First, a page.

Close Lobsters performing “Foxheads Stalk this Land”
Sean: Before Ed Schrader’s Music Beat, what kinds of bands were you playing in?
Ed: I was in a bunch of cover bands that did REM hits, as well as The Police and The Smashing Pumpkins. That was my life from sixteen to twenty four. Went through a weird indie rock Built To Spill kinda phase, even tried sounding like Sonic Youth at one point. Then I felt like I got “turned on” by the Swans, Kate Bush, Strawberry Switchblade, Massive Attack, Birthday Party, Left Field, Bowie, Lou, PJ Harvey, etc. My early Baltimore stuff is kinda more in that vein – It set right with me.
Sean: How would you describe Ed Schrader’s Music Beat in 5 words or less?
Ed: Spastic foggy crystals of pop.
Sean: You guys have been playing quite a few shows this past year and you have quite a few more sets coming up soon. What’s your favorite part about playing live?
Ed: The best part of the “live” show is popping in and out Quantum Leap style at different points in different scenes as they’re altering – feels like Star Trek, like we’re on a mission! But it’s interesting as an observer – like being an astronaut on different planets!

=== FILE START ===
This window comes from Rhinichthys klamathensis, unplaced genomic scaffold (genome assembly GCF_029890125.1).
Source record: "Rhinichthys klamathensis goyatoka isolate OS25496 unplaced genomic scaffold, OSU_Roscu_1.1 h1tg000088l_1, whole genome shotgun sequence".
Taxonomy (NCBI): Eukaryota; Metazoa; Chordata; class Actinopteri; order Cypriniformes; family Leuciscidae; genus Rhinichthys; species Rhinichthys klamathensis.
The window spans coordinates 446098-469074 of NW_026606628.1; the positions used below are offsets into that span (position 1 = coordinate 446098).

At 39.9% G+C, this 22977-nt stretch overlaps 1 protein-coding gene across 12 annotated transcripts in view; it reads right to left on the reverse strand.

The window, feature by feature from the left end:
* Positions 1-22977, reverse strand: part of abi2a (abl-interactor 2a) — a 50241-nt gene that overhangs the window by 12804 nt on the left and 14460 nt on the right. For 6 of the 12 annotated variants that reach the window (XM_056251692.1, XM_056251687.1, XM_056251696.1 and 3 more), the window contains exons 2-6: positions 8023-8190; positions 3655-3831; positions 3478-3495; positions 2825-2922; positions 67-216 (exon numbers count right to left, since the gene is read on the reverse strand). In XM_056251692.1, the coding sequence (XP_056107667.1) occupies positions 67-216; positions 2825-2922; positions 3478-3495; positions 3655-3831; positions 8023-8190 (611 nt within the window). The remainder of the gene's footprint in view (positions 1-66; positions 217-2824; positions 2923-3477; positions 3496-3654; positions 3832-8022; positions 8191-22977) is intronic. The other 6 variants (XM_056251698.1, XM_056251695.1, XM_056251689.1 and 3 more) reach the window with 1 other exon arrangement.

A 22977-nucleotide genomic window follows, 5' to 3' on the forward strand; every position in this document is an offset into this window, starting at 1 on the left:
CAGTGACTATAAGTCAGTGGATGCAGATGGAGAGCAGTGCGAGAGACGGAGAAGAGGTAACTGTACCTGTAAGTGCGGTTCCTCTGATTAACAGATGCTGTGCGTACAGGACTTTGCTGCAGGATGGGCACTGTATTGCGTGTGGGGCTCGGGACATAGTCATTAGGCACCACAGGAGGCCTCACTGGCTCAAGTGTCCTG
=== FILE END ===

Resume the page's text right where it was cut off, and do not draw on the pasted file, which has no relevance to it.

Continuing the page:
Sean: Now that the worlds of the underground/alternative and the worlds of pop culture and radio pop are more connected, the musical landscape is a lot less cut and dry on what can and can’t get popular. What do you think of the current prevailing trends in music? Have you taken any notes from it or decided to keep your distance?
Ed: I don’t let what’s happening irrigate me in any large sense, yet I also do not ignore it. I listen to lots of radio and I guess it’s part of my life as much as old westerns or X Files episodes – I take sips of many things!
Sean: Music Beat’s most recent album, Riddles, was a very emotionally potent record, one very obviously inspired by personal feelings. What does Riddles, as both an album and an artistic statement, mean to you?